Jesus, discouraged at the fickleness of the crowd who had gathered around Him while He spoke to John’s disciples, now begins to denounce the towns He had done most of His miracle in – likely the same towns the crowd had largely come from; “Woe to you, Korazin! Woe to you, Bethsaida! If the miracles that were performed in you had been performed in Tyre and Sidon, they would have repented long ago in sackcloth and ashes. But I tell you, it will be more bearable for Tyre and Sidon on the day of judgment than for you. And you, Capernaum, will you be lifted up to the skies? No, you will go down to the depths. If the miracles that were performed in you had been performed in Sodom, it would have remained to this day. But I tell you that it will be more bearable for Sodom on the day of judgment than for you.”
Philip, Andrew and Peter were from Bethsaida. Chorazin was Bethsaida’s neighboring town. Capernaum was the base from which Jesus chose to minister from. All three are in the same general area in the northern part of Israel known as Galilee. Although they were smaller population centres, they had seen firsthand the kindness and goodness of the Father through the work of the Son. Not only had they heard Jesus preaching, but also John before Him. Further, they had – as all the Jews did – the words of God in the Torah and the ways of God given to them by their forefathers. And now they had seen the Son, and still they did not believe and repent. The result was Jesus’ indignation and condemnation.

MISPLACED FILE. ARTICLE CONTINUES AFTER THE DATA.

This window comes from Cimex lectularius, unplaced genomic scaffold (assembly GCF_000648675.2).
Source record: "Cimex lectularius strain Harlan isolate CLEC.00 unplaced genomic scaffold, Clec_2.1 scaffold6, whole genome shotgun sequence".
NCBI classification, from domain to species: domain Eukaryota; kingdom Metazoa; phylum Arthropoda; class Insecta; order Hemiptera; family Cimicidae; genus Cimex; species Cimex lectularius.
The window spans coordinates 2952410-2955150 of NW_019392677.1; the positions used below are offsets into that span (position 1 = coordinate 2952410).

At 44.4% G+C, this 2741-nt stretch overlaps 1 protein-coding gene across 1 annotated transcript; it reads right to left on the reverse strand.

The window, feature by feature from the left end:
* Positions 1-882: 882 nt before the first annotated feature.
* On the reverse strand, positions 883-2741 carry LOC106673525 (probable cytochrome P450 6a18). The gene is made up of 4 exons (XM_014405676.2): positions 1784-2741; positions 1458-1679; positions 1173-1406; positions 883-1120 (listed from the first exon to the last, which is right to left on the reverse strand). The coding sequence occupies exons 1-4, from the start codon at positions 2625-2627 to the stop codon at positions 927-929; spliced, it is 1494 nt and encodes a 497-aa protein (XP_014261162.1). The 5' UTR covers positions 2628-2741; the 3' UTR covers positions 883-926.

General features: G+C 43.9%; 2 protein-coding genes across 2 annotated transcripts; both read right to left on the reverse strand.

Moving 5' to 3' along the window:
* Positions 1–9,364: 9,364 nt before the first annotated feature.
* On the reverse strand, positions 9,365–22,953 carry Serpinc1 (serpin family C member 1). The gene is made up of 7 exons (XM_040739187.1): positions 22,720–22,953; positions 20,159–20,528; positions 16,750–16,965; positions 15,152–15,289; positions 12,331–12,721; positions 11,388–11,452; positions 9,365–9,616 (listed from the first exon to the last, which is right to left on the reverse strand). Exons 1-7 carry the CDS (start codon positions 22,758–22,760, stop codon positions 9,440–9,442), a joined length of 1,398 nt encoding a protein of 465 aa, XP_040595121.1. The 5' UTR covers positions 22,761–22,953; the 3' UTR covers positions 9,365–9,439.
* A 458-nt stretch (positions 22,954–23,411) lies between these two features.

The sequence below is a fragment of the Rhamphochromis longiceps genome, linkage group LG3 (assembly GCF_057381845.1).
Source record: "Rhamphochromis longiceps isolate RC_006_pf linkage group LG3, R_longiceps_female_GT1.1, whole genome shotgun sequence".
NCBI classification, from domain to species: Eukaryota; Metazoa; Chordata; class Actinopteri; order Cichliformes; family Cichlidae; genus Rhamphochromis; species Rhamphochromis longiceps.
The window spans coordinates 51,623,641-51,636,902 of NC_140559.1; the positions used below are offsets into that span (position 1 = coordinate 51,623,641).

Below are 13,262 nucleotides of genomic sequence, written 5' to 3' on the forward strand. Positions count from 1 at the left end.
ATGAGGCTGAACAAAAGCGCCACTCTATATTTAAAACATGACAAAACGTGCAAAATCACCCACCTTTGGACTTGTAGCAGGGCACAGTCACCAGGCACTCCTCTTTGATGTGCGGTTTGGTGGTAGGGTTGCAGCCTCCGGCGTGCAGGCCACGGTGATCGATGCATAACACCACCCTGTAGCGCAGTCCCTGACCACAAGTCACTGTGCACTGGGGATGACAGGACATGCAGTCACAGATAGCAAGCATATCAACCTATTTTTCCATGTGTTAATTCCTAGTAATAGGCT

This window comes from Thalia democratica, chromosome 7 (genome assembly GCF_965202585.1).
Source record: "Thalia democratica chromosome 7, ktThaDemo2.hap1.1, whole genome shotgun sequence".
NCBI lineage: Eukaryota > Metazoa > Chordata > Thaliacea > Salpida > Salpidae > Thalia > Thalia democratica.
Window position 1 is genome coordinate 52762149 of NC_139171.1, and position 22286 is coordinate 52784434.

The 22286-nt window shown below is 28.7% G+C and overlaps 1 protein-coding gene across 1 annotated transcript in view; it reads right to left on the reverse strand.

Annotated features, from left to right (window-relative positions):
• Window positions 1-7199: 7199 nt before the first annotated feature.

Do not think that unkind. Jesus the Son is kind. So much so that God’s judgment of unbelief is – in some proportion – to how much of Himself and His kingdom has been revealed to us. To those who have seen and heard much, much is expected. To those who have seen little, less is expected. It is not that Jesus is excusing the Gentile cities of Tyre and Sidon, but that He is expecting much of those who both have the Word of the Lord and experience the working of the Lord.
In fact, that He so harshly speaks of these rural towns tells us that He will have an even higher expectation of us and the cities and towns we live in. For we have both the Torah and the New Testament. We have experienced the works of God first hand through salvation via the preaching of the Gospel. We have the indwelling Holy Spirit, given to all believers to daily guide and teach us. We have the incredibly rich history of all the Christ-followers who came before us – the writing and encouragement of pastors, preachers and believers from every generation prior, all the way down to the New Testament!
We – and those around us – do well to remember the exhortation of Psalm 2; “Kiss the Son, lest he be angry and you be destroyed in your way, for his wrath can flare up in a moment. Blessed are all who take refuge in him.”
What then will He say of us and our cities on that final day?
God has promised forgiveness to your repentance, but He has not promised tomorrow to your procrastination.Augustine
When was the last time you participated in a significant outreach event?